Gavin Burrows said...

There was a thing on Brit TV the Xmas before last about the historical authenticity of the Bible, which suggested Mary Magdelane had once been an important disciple. But there was a later attempt to smear her name by associating her with a lot of other female characters in the Bible, some called Mary, some not, one of which was a prostitute.

Then again, here in Brighton we’ve a street named after Saint Mary Magdelane, suggesting her name was never entirely blackened.

This doesn’t have much to do with Dan Brown et al, but really is there any point in arguing against such rubbish? Brown’s credibility is on a level with his prose style. I often suspect that we live in such a commodified society these days that it’s become hard for us to grasp the significance of a symbol. There was another, so vastly inferior as to be hysterical, thing on Brit TV a few years ago about the Grail. Its unspoken supposition was that there was so much talk about the Grail there must be a real, physical Grail lurking somewhere and spent fifty minutes fruitlessly searching behind sideboards and under sofas for it. The idea that the Grail must be a physical person seems just a variant on the theme that it must be a physical object. If it’s just an idea or symbol… you know, something you couldn’t buy in the shops, it’s automatically assumed to be a lesser thing.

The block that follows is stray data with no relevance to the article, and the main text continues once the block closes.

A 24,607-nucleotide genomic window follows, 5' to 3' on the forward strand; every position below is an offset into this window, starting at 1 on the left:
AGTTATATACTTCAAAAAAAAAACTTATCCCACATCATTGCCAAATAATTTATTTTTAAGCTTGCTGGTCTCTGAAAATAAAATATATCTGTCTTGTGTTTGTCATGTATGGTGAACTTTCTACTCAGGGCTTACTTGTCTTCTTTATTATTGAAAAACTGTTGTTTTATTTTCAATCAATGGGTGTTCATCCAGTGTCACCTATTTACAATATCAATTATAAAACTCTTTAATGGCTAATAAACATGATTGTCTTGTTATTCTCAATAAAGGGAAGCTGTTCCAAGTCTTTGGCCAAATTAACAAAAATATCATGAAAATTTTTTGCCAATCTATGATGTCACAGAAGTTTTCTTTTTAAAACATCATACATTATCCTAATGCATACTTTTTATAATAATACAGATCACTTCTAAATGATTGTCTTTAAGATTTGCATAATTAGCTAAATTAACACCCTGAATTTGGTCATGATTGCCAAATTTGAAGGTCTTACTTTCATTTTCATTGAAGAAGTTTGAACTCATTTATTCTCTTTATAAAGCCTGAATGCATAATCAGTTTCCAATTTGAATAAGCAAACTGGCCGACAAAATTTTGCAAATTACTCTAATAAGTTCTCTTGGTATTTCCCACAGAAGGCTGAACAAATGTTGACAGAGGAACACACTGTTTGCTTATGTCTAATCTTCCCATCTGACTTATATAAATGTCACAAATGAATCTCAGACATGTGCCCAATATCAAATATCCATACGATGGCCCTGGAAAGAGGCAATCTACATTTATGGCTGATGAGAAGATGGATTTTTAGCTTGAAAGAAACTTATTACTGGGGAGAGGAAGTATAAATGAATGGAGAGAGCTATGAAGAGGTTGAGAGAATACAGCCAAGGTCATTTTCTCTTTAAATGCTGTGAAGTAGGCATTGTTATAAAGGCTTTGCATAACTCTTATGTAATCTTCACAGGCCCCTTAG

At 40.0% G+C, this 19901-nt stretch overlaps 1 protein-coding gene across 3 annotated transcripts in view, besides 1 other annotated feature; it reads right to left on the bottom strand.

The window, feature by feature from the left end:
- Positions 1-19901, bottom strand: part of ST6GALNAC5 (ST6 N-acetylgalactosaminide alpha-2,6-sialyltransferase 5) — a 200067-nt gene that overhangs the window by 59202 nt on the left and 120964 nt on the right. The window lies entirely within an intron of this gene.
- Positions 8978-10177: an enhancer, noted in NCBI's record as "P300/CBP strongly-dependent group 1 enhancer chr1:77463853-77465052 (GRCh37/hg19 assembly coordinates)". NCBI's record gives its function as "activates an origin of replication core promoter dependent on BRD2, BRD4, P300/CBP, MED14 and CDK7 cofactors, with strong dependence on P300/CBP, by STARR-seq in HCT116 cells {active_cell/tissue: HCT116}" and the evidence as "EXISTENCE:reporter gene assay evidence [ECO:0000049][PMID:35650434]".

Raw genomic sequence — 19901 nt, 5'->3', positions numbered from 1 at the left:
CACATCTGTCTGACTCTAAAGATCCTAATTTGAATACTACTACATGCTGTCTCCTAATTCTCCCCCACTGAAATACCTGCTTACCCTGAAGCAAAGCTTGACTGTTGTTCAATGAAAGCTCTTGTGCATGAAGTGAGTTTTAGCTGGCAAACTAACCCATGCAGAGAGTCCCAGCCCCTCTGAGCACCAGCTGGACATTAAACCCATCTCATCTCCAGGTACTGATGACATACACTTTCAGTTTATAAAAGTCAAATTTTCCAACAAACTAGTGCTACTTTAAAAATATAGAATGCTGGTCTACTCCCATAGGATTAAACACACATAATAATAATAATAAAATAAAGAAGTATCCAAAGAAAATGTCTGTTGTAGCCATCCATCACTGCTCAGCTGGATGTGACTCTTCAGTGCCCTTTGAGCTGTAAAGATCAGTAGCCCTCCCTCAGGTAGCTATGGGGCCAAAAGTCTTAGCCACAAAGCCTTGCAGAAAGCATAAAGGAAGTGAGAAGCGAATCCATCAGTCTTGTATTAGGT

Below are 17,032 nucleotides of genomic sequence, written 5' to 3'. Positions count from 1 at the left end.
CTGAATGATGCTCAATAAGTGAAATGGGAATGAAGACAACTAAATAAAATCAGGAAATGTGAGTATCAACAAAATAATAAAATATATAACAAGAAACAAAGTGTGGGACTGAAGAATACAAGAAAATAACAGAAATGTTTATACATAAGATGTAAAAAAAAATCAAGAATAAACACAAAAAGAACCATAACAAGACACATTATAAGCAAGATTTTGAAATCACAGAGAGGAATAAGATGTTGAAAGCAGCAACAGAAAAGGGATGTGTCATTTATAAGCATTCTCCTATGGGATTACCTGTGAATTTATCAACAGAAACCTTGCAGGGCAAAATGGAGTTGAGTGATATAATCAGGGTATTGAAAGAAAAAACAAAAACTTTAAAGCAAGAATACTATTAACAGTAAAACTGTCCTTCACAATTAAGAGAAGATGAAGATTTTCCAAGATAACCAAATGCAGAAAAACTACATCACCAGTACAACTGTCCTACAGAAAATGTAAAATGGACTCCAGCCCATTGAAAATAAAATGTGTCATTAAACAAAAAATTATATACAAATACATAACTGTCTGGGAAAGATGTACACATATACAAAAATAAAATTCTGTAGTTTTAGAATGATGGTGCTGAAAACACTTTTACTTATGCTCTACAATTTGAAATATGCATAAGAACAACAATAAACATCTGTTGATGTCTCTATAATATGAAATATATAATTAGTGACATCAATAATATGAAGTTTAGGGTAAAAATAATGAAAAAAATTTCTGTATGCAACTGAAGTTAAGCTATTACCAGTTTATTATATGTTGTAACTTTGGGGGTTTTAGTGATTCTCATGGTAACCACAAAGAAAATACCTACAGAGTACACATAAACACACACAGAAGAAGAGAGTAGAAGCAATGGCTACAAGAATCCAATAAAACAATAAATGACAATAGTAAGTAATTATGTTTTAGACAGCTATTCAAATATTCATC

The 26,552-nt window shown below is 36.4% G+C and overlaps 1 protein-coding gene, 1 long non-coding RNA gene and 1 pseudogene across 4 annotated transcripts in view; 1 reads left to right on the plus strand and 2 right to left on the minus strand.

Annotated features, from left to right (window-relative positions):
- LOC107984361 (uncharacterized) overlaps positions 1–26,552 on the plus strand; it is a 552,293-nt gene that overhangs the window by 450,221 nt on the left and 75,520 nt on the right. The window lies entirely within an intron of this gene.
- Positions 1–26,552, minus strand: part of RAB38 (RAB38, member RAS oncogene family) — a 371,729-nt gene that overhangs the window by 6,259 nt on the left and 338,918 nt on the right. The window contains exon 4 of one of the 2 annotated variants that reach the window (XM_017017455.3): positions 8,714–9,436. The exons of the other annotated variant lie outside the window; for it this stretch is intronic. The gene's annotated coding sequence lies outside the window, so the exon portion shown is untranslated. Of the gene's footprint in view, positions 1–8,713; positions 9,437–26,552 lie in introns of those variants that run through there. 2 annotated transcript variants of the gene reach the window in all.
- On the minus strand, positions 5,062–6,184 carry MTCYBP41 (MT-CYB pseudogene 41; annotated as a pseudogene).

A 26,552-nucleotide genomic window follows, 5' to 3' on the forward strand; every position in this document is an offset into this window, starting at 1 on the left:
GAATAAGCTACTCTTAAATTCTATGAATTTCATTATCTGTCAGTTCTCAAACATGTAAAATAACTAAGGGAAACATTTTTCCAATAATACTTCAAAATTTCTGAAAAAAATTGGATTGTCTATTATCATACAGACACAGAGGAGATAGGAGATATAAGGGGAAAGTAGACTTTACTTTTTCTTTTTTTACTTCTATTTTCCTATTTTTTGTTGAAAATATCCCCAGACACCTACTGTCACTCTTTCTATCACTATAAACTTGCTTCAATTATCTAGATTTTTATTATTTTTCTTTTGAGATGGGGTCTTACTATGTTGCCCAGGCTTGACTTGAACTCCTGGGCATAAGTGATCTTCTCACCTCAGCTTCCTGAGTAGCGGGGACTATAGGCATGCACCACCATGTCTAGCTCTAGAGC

Andrew Rilstone said...
This comment has been removed by a blog administrator.
Andrew Rilstone said...

Sam:

"Said Judas to Mary, now what will you do/With your ointment so rich and so rare"/"I'll pour it all over the feet of the Lord/And I'll wipe it away with my hair." Written by Sydney Carter who also perpetrated "Lord of the Dance."

I rather like it, I must admit. I like the way it says that you have to interpret "The poor are with you always" in the light "Inasmuch as ye have done it unto one of the least of these my brethren, ye have done it unto me."